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"Someone asked me recently how to do something she thought was going to be difficult ... and I suggested she pretend that she was someone who could do it. Not pretend to do it, but pretend she was someone who could."

A trait of pretty much all the people I know who society would view as "very successful" is they seem to do this automatically all the time. Their confidence gets them into higher profile situations where there is opportunity to succeed and once there their mindset maximizes their chances of doing so.

A trait of the few people I know who I'd describe as "exceptionally bright" is they don't do this because they are too aware of their limitations.

People who fit into both groups I think are rare ... and quite something.

'Pretend you're someone that can X' works for all kinds of things, not just challenging tasks.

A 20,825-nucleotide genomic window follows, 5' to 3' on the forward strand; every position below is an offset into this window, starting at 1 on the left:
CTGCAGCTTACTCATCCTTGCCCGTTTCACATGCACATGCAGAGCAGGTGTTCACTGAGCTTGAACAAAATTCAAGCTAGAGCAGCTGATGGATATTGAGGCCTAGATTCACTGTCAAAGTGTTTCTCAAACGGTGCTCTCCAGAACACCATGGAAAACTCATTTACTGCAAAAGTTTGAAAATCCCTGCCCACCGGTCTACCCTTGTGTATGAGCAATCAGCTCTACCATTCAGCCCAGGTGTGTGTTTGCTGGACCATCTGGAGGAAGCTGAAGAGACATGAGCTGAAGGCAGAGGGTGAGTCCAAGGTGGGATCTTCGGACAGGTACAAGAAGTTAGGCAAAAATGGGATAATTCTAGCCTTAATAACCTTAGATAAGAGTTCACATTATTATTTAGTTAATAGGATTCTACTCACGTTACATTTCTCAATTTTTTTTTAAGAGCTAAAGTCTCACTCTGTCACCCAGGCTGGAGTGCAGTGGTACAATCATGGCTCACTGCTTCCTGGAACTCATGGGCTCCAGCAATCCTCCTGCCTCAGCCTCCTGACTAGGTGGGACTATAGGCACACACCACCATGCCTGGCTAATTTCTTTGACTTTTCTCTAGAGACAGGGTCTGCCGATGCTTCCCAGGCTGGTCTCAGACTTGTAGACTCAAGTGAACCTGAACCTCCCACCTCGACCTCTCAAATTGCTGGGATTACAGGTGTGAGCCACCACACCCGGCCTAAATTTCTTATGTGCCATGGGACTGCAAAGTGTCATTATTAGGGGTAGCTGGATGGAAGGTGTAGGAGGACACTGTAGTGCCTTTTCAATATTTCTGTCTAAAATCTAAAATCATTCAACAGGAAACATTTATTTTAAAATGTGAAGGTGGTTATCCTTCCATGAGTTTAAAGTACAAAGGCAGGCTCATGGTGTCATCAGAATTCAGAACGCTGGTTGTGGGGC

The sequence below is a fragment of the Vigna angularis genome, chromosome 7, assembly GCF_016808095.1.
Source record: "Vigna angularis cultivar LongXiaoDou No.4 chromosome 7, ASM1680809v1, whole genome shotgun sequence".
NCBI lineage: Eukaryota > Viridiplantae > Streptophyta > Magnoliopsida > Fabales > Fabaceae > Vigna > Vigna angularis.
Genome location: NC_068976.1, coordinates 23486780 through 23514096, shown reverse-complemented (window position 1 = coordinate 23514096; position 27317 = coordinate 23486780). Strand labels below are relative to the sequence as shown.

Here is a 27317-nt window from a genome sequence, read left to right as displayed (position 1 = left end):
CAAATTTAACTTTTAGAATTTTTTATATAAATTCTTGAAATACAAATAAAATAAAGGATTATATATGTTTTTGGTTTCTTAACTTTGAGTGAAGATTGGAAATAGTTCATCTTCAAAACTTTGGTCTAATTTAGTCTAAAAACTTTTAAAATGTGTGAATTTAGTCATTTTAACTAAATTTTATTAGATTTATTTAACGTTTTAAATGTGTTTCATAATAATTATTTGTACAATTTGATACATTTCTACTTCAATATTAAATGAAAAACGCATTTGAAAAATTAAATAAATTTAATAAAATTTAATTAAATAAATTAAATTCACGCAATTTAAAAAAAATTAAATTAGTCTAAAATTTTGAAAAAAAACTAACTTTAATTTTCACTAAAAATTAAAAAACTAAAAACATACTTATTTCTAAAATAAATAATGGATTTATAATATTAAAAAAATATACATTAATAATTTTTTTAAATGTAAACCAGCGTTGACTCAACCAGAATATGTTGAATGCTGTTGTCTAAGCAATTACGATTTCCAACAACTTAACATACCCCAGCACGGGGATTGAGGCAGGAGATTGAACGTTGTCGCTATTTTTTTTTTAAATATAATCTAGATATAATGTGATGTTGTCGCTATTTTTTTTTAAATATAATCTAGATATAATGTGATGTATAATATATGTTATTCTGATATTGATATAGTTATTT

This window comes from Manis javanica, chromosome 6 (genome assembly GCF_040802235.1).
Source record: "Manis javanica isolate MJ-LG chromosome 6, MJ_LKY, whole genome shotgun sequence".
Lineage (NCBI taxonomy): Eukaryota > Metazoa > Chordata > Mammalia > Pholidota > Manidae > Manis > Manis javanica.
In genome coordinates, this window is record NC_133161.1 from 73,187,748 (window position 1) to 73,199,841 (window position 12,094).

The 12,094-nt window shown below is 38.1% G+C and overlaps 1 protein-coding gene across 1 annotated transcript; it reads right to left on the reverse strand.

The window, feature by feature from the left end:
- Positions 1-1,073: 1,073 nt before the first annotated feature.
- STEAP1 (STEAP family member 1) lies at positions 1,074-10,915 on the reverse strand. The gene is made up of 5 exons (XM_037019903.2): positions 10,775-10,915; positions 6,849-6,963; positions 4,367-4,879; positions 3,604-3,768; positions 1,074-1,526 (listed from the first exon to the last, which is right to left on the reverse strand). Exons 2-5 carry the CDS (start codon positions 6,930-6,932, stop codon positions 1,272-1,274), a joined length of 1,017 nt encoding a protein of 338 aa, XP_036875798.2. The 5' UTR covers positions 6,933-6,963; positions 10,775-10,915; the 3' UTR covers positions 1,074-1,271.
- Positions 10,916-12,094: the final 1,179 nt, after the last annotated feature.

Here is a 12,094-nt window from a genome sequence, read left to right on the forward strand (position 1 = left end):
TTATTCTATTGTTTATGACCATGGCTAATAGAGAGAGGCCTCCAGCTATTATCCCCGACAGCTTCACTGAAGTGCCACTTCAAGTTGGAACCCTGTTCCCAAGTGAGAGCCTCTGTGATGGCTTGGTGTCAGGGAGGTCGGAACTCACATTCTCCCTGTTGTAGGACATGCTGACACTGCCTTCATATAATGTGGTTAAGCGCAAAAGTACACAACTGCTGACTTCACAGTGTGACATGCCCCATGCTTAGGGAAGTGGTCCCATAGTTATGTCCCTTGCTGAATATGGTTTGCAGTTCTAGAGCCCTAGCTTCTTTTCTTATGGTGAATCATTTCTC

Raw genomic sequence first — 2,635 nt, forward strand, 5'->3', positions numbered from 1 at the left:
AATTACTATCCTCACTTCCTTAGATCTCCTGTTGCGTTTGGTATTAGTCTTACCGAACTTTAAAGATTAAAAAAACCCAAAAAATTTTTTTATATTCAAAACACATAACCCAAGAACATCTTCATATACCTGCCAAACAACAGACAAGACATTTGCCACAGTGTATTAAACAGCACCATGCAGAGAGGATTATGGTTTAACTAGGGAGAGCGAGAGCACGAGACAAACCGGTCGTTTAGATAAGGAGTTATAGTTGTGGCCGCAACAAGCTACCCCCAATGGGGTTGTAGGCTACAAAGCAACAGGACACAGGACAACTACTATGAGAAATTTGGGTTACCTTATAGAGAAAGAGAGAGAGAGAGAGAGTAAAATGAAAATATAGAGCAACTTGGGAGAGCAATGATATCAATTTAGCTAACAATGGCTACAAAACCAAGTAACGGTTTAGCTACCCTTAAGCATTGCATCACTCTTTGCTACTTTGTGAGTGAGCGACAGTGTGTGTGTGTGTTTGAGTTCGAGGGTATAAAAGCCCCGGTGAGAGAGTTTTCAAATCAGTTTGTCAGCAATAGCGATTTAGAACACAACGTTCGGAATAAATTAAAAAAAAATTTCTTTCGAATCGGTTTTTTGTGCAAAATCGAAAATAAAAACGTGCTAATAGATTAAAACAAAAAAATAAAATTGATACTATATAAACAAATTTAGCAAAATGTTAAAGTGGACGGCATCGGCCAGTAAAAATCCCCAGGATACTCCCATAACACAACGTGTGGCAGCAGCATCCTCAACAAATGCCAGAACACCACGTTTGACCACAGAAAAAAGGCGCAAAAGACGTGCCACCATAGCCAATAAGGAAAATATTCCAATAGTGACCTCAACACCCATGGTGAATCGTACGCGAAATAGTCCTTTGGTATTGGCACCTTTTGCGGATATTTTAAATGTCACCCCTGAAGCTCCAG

People on the subway grating on my nerves? I pretend I'm someone patient. Need to bang out a particularly annoying task? I pretend I'm someone who's really interested in that task. Wife irritated by my sloth about the house? I pretend I'm someone who cleans up promptly. Feeling particularly miserable today? I pretend I'm someone who's naturally happy.

It doesn't work forever, and it doesn't work perfectly, but it works better than any other mental trick I've discovered.

It might be a trick but if done over and over, can't it have a bad effect mentally over time? I can imagine it can suppress your real emotions which can lead to a mental breakdown when you can't suppress them any longer.

In my experience the pretending changes, not masks, your real emotions. You start by smiling because you're pretending to be a happy person, and you end up genuinely happier.

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